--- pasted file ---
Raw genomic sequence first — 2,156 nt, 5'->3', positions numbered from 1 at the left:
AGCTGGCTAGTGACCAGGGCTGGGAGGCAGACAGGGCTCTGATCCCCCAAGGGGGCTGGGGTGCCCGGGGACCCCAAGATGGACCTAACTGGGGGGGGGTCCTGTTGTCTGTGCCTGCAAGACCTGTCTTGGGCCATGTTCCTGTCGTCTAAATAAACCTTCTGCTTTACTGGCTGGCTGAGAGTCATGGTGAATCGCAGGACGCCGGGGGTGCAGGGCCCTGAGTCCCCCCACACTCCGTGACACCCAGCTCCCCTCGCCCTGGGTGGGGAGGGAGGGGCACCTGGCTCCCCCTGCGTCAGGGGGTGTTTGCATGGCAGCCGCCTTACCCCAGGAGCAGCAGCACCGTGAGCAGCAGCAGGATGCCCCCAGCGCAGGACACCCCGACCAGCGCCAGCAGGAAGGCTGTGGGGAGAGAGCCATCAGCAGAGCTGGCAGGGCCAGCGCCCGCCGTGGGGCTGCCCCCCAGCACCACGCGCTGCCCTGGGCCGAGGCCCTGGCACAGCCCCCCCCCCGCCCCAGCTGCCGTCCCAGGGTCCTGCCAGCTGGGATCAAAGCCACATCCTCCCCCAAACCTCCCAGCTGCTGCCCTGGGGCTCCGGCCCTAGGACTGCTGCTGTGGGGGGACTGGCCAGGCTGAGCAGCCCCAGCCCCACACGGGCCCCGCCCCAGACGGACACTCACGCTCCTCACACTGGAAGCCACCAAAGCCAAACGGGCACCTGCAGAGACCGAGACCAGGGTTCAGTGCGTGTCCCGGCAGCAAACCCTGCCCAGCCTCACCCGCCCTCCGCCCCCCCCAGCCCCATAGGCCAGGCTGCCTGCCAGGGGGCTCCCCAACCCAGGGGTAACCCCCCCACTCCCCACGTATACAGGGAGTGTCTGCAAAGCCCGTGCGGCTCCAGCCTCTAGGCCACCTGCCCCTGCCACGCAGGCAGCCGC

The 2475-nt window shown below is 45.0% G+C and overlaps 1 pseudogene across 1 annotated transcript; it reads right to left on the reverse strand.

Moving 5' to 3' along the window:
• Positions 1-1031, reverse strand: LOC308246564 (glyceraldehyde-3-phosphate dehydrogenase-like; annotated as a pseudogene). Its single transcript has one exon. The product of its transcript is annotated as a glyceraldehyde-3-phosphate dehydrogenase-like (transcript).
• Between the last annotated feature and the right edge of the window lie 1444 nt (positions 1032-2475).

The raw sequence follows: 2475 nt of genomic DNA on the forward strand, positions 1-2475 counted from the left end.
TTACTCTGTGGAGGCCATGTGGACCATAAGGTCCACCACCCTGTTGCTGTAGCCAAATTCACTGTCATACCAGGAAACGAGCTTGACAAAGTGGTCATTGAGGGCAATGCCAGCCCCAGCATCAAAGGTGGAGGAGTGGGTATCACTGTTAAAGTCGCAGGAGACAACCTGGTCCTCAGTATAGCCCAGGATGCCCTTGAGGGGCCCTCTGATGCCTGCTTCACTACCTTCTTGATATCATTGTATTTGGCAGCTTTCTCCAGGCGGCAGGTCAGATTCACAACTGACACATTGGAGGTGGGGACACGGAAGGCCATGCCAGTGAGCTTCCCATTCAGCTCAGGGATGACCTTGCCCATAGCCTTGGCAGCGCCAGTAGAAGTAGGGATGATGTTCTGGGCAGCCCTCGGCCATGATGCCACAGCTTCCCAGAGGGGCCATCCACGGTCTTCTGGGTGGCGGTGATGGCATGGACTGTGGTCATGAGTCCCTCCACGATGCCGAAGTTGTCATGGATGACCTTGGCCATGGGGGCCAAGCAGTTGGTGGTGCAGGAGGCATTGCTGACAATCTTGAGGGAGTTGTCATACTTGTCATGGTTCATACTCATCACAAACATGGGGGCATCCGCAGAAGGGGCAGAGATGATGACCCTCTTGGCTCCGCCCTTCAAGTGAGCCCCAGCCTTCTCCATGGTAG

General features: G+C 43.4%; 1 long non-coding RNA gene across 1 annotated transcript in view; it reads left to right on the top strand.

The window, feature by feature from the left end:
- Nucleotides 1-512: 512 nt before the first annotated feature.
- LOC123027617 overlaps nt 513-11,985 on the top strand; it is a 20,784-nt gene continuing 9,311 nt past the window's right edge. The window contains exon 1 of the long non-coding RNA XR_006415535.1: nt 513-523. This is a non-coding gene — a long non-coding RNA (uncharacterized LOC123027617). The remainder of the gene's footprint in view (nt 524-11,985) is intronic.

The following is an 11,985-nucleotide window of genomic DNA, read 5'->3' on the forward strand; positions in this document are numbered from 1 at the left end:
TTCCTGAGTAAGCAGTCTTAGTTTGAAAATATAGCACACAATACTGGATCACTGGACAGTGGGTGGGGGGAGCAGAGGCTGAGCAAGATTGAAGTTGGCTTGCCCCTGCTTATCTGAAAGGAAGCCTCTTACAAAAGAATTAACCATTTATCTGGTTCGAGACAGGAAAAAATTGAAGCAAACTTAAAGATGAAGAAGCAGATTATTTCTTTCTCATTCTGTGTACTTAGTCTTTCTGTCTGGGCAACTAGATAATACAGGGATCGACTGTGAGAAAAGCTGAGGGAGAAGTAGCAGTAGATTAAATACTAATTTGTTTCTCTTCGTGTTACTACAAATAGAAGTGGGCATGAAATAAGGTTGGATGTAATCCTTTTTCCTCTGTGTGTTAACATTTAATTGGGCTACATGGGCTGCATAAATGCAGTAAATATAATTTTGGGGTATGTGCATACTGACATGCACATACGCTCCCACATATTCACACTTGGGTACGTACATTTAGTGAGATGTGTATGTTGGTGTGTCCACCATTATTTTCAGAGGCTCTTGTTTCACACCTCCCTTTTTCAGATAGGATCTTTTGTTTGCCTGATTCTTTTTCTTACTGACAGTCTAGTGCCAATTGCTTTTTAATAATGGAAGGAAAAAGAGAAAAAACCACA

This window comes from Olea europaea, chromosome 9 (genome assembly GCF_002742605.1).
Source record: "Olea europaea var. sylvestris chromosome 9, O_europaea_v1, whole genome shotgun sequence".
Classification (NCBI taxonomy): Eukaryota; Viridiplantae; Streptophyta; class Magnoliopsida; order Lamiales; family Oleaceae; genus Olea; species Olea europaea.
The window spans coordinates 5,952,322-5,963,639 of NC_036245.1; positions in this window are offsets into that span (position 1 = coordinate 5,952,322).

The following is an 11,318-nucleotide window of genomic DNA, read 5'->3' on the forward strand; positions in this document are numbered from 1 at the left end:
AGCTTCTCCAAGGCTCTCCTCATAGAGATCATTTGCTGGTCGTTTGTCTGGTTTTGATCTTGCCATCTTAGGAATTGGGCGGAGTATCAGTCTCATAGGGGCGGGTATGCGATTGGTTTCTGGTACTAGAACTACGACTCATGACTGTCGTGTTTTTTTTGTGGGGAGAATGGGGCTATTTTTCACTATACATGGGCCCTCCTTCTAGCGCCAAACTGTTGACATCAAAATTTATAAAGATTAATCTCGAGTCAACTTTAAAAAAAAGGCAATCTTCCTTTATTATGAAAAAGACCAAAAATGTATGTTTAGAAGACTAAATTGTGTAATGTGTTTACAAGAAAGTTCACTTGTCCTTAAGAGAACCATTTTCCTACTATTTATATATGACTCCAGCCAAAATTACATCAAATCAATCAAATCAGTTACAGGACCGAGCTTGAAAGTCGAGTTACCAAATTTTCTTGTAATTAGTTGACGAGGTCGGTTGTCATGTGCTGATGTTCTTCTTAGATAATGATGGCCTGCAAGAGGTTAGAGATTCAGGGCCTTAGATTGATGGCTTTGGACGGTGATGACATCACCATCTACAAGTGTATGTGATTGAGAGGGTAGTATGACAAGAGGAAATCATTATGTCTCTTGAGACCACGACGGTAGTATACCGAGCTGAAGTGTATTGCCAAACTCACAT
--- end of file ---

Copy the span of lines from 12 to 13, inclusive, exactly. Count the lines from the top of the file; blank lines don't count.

- LOC123027617 overlaps nt 513-11,985 on the top strand; it is a 20,784-nt gene continuing 9,311 nt past the window's right edge. The window contains exon 1 of the long non-coding RNA XR_006415535.1: nt 513-523. This is a non-coding gene — a long non-coding RNA (uncharacterized LOC123027617). The remainder of the gene's footprint in view (nt 524-11,985) is intronic.

The following is an 11,985-nucleotide window of genomic DNA, read 5'->3' on the forward strand; positions in this document are numbered from 1 at the left end: